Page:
Cubicles is a Welcome Attempt at Humanising Techies

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Cubicles is a Welcome Attempt at Humanising Techies

Illustration: Arati Gujar

In an episode of TVF’s Cubicles a female IT lead discusses with her husband the possibility of them hiring a nanny to take care of their young son. “Main apne bete ko kisi ke paas aise nahi chorr sakti,” she says. The young kid spends his time in the office, socializing with her colleagues and juniors. After his antics frustrate a younger colleague into a pointed rant this mother, instead of feeling attacked, takes away the reassurance of crowdsourced parenting. The fact that not every lesson your kid learns has to come from you. It enables her to take that call – trust another woman with her child. Streaming on SonyLiv, Cubicles, as is the TVF way is a feel-good show about unremarkable lives. In its second season now, it confronts new problems with trademark simplicity and sensitivity.

TVF is known for its do-good-by-all house of thought that romanticises, even the present, through the good-memory lens of nostalgia. It allows the studio to approach usually side-lined subjects like preparation for the IITs (Kota Factory) and IAS (Aspirants). One could argue that the treatment is simplistic, crafted like underdog narratives with an assured chance at glory and redemption. Cubicles, you could argue is a bit of the same. Led by Abhishek Chauhan’s Piyush, the second season starts after our protagonist has firmly settled into his new job, so much so to be embittered by its everyday misgivings. Piyush is not some coding genius, but an average bloke trying to figure life out. The fact that arcane corporate policies continue to sting him as new information establishes the naivety of aspiration – that it simply doesn’t understand the system.

One could argue that the treatment is simplistic, crafted like underdog narratives with an assured chance at glory and redemption.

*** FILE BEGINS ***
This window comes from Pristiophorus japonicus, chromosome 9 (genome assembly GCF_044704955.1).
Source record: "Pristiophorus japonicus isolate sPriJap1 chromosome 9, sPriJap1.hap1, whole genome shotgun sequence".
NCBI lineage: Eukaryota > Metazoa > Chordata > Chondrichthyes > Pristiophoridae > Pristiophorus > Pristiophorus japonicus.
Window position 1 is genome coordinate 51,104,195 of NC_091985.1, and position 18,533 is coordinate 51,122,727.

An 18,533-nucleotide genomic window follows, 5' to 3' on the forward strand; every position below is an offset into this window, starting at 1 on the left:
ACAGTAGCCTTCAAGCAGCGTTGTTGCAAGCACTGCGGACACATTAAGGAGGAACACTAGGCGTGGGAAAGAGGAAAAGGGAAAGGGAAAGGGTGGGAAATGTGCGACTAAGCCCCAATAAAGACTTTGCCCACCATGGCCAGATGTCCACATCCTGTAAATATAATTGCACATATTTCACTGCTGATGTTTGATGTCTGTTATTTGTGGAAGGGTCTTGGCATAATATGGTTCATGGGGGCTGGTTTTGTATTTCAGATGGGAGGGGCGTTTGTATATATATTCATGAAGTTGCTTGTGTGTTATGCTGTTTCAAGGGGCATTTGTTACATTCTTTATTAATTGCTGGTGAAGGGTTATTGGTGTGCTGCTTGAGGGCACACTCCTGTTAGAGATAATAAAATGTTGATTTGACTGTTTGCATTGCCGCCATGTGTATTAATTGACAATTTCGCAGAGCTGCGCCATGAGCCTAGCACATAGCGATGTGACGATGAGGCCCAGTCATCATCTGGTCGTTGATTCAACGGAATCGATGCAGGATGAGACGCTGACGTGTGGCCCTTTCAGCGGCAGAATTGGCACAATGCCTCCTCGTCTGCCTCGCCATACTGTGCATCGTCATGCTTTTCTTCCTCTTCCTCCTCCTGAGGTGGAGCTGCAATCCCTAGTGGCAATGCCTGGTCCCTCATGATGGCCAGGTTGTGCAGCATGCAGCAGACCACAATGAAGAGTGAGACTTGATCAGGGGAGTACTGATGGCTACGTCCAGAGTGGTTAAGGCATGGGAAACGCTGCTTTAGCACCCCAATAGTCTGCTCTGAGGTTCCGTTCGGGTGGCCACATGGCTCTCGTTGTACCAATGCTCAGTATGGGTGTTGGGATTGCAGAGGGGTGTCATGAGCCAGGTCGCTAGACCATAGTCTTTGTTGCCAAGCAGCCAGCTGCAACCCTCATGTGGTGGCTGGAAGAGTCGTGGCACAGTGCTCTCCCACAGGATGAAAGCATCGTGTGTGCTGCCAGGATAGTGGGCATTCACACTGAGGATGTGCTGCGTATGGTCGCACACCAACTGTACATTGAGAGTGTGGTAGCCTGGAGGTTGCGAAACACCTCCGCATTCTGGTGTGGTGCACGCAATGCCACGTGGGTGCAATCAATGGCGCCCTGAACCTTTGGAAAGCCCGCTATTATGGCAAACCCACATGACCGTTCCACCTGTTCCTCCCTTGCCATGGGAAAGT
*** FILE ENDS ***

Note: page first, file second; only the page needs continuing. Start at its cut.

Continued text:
Piyush is joined by his two colleagues Naveen and Gautam, and in this season by a new joinee who, as is the norm, raises the bar for everyone. Her ferocious introduction implies self-doubt and subsequent jealousy for Piyush. In one scene he secretly cross-checks the money this new, charismatic colleague is being offered and is left aghast to know it is far more than what he makes – while a voicer comically explains this urge to measure up.

Though Corporate offices declare teamwork as some sort of yogic ideal, the reality remains far more contested and competitive. Someone, as the show explains, has to be left behind. Hierarchy is the one true law of work, and no amount of familial diplomacy can really ascertain what branch you get assigned to. Moreover, these hierarchies, likes seasons, can change.

This second season also features Jamini Pathak’s suave and experienced man whose personal history sounds like a synonym of the country’s own. It’s an interesting way to pontificate that though India’s tech revolution has never really been acknowledged as illustriously as Bollywood superstars and champion Cricketers, men and women have shaped the nation’s present image of an IT giant with just as much commitment, creativity and vision.

Techies are often regarded as un-cultured philistines who rarely feature in anyone’s montage of India through the years, but they are, the show subtly points, creators of an economy that has not only fed the nation but in more ways than one, dictated culture – through social media apps, cinema, music and so on. We remember the artists who write, sing, or perform but not the engineer who coded the platform they did it on. Maybe, just maybe, this is a point that the show could have made with a little more conviction.

Though Corporate offices declare teamwork as some sort of yogic ideal, the reality remains far more contested and competitive.

The second season of Cubicles, like the last one, brings its own conflicts – a competitive colleague, appraisals, discontentment and all-round hustle. Though low-risk, and perhaps a little convenient in its narration – avoiding issues like mental health, harassment etc – the show makes clever use of the world it is in, to interface with the outside. The notion of ‘code phatna’, for example, is used as a metaphor for life, the point from which a ‘fix’ serves as the only bridge to a new destination.

It’s a rather potent device, poeticising the existence of something that though universal in the space of IT, also degrades its relevance on a social scale. The fact that the show wants to attempt such acts of assimilation, considering that writers, poets and singers have had enough cinema made about them, is admirable.

Subsequently, all of TVF’s ideas suffer from the problem of appeasement. The tendency to hit that listicle-like commonality as soon as possible. It’s part of the charm and popularity behind such shows, but one has to wonder that if no boundaries will ever be pushed just how long can you continue this marriage of convenience and smart-washing. Nonetheless, Cubicles is still brave for trying to entertain through a premise that itself sounds so limiting. It is no small achievement that it manages to do so from within the walls of corporate boundaries and a backlog of left-handed derision.

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